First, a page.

easyJet CEO Johan Lundgren: Electric planes within 10 years
Electrical propulsion reduces environmental footprint
Electrical propulsion seems to be on track to shake up the aviation industry. In the coming years, consumers may be able to look forward to cleaner, greener, quieter and potentially safer flights in electric aircraft. Aircraft manufacturers are already responding to the trend and are openly investing in the development of both hybrid- and battery-electric aircraft.
One airline readying to catch the wave is easyJet, which has flagged its willingness to operate electric aircraft in the future. As part of a series of interviews on electrical propulsion, we spoke to easyJet Chief Executive Officer Johan Lundgren about his expectations for the new technology.
- Why is easyJet interested in electrical propulsion? What are the key motivators?
For the first time, our industry can envisage a future which isn’t wholly reliant on jet fuel, thus reducing its associated CO2 emissions, and where our noise footprint is significantly reduced for all flights. The decarbonisation of other forms of transport like road and rail is advancing quickly and could in future be matched by aviation.
Our newest aircraft have already enabled us to reduce our carbon emissions by 38% since 2000 and the noise footprint by 50% compared to current aircraft. Electric aircraft will not only reduce our impact on the environment but will also provide respite for communities living near airports. easyJet is collaborating with US company Wright Electric to support their goal for short-haul flights to be operated by all-electric planes within 10 years.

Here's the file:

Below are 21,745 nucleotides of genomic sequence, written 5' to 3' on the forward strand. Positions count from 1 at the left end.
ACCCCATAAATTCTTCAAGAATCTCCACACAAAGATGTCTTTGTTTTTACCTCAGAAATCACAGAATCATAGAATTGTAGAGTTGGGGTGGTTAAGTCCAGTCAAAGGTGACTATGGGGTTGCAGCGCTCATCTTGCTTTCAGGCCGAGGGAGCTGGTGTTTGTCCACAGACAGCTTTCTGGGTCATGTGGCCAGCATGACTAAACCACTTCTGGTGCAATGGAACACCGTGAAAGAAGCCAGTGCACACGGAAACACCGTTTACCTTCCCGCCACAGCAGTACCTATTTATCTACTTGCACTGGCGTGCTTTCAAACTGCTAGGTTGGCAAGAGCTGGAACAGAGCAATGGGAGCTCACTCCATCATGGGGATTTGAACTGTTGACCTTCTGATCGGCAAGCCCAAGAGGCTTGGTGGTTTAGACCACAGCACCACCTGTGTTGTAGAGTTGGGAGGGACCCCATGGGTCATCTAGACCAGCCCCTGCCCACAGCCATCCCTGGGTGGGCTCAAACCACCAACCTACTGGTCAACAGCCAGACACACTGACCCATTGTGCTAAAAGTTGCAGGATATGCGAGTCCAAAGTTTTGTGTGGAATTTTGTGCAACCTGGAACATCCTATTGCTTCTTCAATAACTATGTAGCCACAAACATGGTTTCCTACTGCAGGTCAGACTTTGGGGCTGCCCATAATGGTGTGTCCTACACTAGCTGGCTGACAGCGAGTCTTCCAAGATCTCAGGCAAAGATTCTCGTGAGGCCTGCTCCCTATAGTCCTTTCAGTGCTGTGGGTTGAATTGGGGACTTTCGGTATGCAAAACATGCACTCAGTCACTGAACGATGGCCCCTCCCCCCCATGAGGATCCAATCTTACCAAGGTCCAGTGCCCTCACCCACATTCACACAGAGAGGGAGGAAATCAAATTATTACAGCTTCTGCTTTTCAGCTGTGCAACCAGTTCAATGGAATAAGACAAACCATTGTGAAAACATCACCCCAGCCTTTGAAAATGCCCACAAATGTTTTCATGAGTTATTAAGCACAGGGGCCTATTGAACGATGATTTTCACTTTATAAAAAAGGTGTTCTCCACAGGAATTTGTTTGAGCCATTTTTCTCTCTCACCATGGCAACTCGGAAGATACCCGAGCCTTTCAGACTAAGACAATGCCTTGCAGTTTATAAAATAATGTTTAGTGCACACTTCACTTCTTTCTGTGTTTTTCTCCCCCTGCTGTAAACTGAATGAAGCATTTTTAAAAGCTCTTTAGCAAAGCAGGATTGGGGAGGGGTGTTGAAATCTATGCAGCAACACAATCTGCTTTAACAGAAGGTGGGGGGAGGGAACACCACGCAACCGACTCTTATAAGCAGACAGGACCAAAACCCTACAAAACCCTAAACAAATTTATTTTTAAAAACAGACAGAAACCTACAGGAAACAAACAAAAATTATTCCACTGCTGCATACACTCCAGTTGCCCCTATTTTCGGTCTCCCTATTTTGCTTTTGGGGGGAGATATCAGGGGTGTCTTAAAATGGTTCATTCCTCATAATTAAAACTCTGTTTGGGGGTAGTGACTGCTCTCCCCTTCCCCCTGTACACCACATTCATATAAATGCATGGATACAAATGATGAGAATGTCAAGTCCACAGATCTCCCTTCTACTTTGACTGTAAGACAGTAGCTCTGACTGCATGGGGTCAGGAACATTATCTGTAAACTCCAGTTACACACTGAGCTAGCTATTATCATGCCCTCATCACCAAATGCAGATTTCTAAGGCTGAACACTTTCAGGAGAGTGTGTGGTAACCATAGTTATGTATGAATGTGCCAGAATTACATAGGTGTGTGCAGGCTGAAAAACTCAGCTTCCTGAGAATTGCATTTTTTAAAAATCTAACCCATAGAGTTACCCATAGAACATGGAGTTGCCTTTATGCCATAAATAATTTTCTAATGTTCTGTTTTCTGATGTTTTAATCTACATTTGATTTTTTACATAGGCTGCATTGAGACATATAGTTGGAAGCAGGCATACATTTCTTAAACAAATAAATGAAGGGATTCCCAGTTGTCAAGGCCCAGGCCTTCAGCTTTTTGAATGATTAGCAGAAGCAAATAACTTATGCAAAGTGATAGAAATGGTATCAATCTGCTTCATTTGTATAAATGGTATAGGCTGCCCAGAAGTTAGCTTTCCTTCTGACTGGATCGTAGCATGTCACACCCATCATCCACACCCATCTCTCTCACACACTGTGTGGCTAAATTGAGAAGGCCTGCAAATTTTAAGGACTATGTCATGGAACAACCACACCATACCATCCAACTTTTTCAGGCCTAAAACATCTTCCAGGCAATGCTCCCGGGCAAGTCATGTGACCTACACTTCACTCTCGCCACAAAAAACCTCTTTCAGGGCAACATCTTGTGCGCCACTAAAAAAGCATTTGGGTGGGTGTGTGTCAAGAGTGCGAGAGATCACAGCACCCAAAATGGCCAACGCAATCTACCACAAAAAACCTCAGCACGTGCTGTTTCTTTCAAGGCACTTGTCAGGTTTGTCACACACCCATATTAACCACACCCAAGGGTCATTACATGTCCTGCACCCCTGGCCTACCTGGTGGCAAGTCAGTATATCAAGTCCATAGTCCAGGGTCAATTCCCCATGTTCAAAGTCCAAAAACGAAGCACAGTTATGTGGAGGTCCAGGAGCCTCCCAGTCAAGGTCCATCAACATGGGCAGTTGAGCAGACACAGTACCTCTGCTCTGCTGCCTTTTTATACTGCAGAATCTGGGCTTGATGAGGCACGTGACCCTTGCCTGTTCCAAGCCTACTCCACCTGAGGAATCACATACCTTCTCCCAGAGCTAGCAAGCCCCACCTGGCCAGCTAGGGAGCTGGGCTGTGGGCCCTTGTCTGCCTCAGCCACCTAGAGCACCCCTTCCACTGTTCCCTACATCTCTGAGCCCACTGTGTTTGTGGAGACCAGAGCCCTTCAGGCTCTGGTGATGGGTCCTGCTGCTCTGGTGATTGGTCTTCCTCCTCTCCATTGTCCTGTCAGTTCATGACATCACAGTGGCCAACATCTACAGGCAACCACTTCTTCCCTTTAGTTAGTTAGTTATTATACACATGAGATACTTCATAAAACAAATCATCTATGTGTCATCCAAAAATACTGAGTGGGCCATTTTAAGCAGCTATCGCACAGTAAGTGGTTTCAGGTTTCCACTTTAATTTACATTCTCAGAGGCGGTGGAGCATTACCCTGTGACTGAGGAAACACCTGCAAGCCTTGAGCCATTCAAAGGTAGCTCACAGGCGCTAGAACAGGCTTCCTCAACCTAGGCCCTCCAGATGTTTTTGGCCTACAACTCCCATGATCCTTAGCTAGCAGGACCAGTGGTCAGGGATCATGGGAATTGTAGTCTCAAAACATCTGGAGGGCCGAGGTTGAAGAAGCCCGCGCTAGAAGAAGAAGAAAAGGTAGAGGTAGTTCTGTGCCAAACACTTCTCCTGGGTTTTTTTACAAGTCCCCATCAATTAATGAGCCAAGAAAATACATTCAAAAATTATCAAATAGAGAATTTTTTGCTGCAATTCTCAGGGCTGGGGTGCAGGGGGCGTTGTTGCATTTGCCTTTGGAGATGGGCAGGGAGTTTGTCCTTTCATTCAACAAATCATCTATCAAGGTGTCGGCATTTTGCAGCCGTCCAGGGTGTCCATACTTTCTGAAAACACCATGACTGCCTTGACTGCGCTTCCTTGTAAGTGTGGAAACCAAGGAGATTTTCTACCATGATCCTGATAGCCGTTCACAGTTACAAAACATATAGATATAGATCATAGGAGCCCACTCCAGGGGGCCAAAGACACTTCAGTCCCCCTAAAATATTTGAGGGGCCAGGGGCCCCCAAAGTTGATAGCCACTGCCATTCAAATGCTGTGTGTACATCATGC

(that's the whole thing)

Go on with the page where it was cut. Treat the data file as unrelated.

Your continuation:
- easyJet has been an innovator in aviation from its inception, disrupting the industry – how does this fit with electrical propulsion?
Innovation is in our DNA and that means that we are always looking at new ways for the industry to progress and do so with sustainability front of mind. While the industry has been working on reducing its impact on the environment, electric aircraft have the potential to step change this.
- Would electrically propelled aircraft need to deliver lower cost per seat mile to succeed in the market?
Electrically powered aircraft will need to offer competitive operating economics; however, the cost of jet fuel isn’t static and any calculation has also to take into account the effect of any further environmental charges or taxes levied on conventionally powered aircraft.
To better understand the field of electrical propulsion, we have conducted a number of additional interviews with aerospace incumbents, startups, academic institutions and public-private partnerships. Over the coming weeks we will be publishing several of these interviews online, and key takeaways from our industry analyses – as well as a full update of our Think:Act publication on the topic.
How will the industry evolve due to electric propulsion? How will electric propulsion impact your company? We invite you to contact us at EP@rolandberger.com, or connect with Robert Thomson or Nikhil Sachdeva via LinkedIn to discuss your thoughts.
Interested in finding out more about exciting developments in the field of electric propulsion? Register here to receive the latest updates delivered straight to your inbox.